Master system is definitely worth buying over the standard
system, particularly if you plan to do a lot of pocket hole
joinery. It has everything the standard system includes but with
the addition of the benchtop base and material clamp, the
reference/index system flip stop, and the dust collection
shroud, which to me was perhaps the best new feature of the K3
system over the older K2000system, not forgetting how much
easier it is also now to adjust the system for varying thickness
As I mentioned at the beginning of this review, Kreg has
popularized pocket hole joinery in recent years, and the K3
system goes further to ensuring Kreg retains the dominance in
the market. And rightly so. The k3 system is a well-engineered
and well-thought out system for pocket hole joinery. I was
impressed with the older K3 system when we reviewed that system,
and I am even more impressed with the new features of the K3
system, which will now be the standard for affordable enthusiast
pocket hole joinery construction.
Kreg Accessory Mini-Reviews
Kreg Right-Angle Clamp
One important accessory to the
K3 that I think is well worth
purchasing is the Kreg Right-Angle clamp. The 6" Face clamp that comes
standard in the Pro pack does a great job clamping pieces flush but cannot
clamp right angled joints, say for chair construction or even cabinet
construction. Without the right angled clamp, it can be difficult to hold
these joints together while you drive the screws. I had to use either long
clamps or picture-frame style clamps to hold these joints previously. So
when I got my hands on this accessory clamp, it certainly made joining
right angles much easier, and much quicker.
right-angle clamp is not much different to the standard face clamp in
construction. It is a standard vise-type locking clamp but with one
important difference... One clamp end is designed to sit neatly into a
pre-drilled pocket hole while the other face is a standard circular face
to clamp to the mating piece. This allows you to clamp a right angled
joint with relative ease and provides an excellent clamping force in the
process which will not move when driving screws. The catch is, that you
cannot use the clamp if you only have one pocket hole on the assembly, as
it needs that single pocket hole to slot one side of the clamp into. With
a standard 2-pocket hole joint, you simply apply the clamp to one of the
pocket holes to clamp the joint. You then drive the first screw into the
other pocket hole. Once the first screw is in, that usually provides
sufficient holding force to remove the clamp from the second hole and
drive the second screw in. Pretty quick and simple. For joining wide
boards where you have multiple pocket holes along one face, you simply use
the clamp in an adjacent hole while you drive the first screw. You then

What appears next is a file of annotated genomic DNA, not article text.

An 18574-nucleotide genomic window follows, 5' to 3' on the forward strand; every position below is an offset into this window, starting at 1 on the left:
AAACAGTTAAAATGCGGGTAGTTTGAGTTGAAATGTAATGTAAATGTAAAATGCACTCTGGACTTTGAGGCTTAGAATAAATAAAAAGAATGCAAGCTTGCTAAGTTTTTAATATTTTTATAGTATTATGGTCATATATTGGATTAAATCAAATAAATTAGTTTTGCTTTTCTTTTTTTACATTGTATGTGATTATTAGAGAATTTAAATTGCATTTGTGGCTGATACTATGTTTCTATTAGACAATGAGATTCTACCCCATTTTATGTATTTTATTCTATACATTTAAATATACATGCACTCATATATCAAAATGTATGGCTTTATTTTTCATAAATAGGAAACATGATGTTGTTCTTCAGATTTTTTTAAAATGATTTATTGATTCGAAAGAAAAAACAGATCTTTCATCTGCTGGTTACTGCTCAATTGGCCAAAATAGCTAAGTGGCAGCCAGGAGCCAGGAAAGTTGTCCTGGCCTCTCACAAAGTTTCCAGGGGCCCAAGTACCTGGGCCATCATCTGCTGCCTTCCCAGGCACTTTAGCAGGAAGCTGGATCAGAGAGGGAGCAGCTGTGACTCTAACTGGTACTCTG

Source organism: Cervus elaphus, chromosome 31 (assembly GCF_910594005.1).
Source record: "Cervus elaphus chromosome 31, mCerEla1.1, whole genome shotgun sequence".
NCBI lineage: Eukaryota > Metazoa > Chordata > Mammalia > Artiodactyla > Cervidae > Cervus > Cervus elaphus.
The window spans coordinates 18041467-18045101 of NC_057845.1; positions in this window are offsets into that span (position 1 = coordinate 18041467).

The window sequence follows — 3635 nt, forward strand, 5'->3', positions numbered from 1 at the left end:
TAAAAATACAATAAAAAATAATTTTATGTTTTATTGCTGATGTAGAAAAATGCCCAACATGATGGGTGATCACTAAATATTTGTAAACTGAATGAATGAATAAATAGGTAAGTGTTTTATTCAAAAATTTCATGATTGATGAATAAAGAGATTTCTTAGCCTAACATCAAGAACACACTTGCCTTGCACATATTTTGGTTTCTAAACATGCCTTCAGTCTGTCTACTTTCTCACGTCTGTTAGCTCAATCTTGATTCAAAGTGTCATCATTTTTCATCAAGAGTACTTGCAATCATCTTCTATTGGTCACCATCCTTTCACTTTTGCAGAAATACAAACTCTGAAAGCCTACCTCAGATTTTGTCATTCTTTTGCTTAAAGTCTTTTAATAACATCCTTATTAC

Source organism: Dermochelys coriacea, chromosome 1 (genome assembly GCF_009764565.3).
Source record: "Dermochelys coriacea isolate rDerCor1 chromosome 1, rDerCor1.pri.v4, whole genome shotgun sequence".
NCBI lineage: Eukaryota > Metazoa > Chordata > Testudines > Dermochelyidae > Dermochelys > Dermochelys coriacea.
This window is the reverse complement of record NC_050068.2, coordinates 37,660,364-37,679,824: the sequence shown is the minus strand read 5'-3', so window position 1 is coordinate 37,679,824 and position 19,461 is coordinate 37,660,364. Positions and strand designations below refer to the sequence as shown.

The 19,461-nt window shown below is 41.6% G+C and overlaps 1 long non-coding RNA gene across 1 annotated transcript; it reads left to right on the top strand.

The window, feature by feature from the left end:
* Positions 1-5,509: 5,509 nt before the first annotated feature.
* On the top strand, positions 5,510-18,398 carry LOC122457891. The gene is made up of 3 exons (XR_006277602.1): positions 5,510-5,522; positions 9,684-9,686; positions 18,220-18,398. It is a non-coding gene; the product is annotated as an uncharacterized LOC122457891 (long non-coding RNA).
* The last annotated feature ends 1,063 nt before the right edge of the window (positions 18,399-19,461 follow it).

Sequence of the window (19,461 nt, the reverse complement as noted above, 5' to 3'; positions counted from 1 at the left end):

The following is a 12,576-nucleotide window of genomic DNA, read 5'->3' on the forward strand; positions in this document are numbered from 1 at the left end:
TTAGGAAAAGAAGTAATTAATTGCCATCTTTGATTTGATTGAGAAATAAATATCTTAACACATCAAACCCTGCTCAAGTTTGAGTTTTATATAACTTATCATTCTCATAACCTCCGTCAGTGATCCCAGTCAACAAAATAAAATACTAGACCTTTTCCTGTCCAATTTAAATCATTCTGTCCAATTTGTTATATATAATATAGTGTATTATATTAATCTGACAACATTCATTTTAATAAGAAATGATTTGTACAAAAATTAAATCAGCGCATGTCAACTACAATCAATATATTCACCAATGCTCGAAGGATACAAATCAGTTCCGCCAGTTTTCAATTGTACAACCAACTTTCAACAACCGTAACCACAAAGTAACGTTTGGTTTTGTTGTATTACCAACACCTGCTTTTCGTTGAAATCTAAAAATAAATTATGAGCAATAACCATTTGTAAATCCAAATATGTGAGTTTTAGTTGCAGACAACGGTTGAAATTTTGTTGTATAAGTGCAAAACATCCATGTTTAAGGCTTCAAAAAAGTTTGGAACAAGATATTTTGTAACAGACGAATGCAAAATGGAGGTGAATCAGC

systematically move the clamp from pocket-hole to pocket-hole as you drive
screws along the entire width of the board.
rocket science involved here, but for long boards, you need to make sure
your right angle joint is flush, or in the position you need it to be as
you go along with the clamping/screw driving process.
In testing, the right angle clamp was a god-send, proving
itself much quicker and easier to use than any other method of clamping
right angle joints we attempted. One small issue we found however, was
that when working with soft woods like pine, if too much clamp pressure
was applied, then top edges of the pocket hole itself were prone to a
little chipout which may, or may not be cause for concern depending on
whether you plan to have your joints hidden, or displayed on the project.
We found easing the clamping pressure a little and using a slight more
upright clamping position on the joint resolved this issue in most cases.
In hard wood and MDF, we had no problem at all.
Overall, however, we found the Kreg right-angle clamp extremely useful in
holding right angled joints while driving pocket hole screws. It is also a
great general purpose clamp for innumerable other workshop tasks. It comes
at an additional cost, but is well worth the investment in our humble
Well, it's really
hard to fault this product. It seems to be the golden answer to fast and
strong joinery that won't give you grey hairs in the process! The only
downside that could be mentioned is the extra time needed to fill a pocket
hole for finishing purposes, although with the right tools, this isn't
much more time consuming than plugging screw or nail holes with
traditional wood plugs or fillers. The Kreg jig has had an overwhelmingly
positive effect on my woodworking practice and is also great fun to use.
It's almost like an addiction, but woodworking in any form does seems to
have that effect on many! This is certainly one jig that will barely see a
layer of dust form on it and kudos to Kreg for creating a fine product
with the K3 and accessories. I definitely recommend it for EVERY
Kreg Universal Bench Klamp Review
There is no doubt that pocket holes are rapidly becoming the method of
choice for joining face frames, among many other uses. This use in
particular seems to be growing much faster than any other. I have used
pocket holes extensively recently for the same purpose. They make a fast
and strong joint, and with face frames, you won't see the pocket holes
themselves, so no need to fill them to hide them from view. One problem
that plagued me and used up some valuable time was trying to handle the
face frame pieces to clamp them at the right angles I needed accurately
and without hassle. I did build the assembly box/table as shown on some of
the Kreg demonstration videos, however, that had limitations too.
Thankfully, someone at Kreg came up with a simple product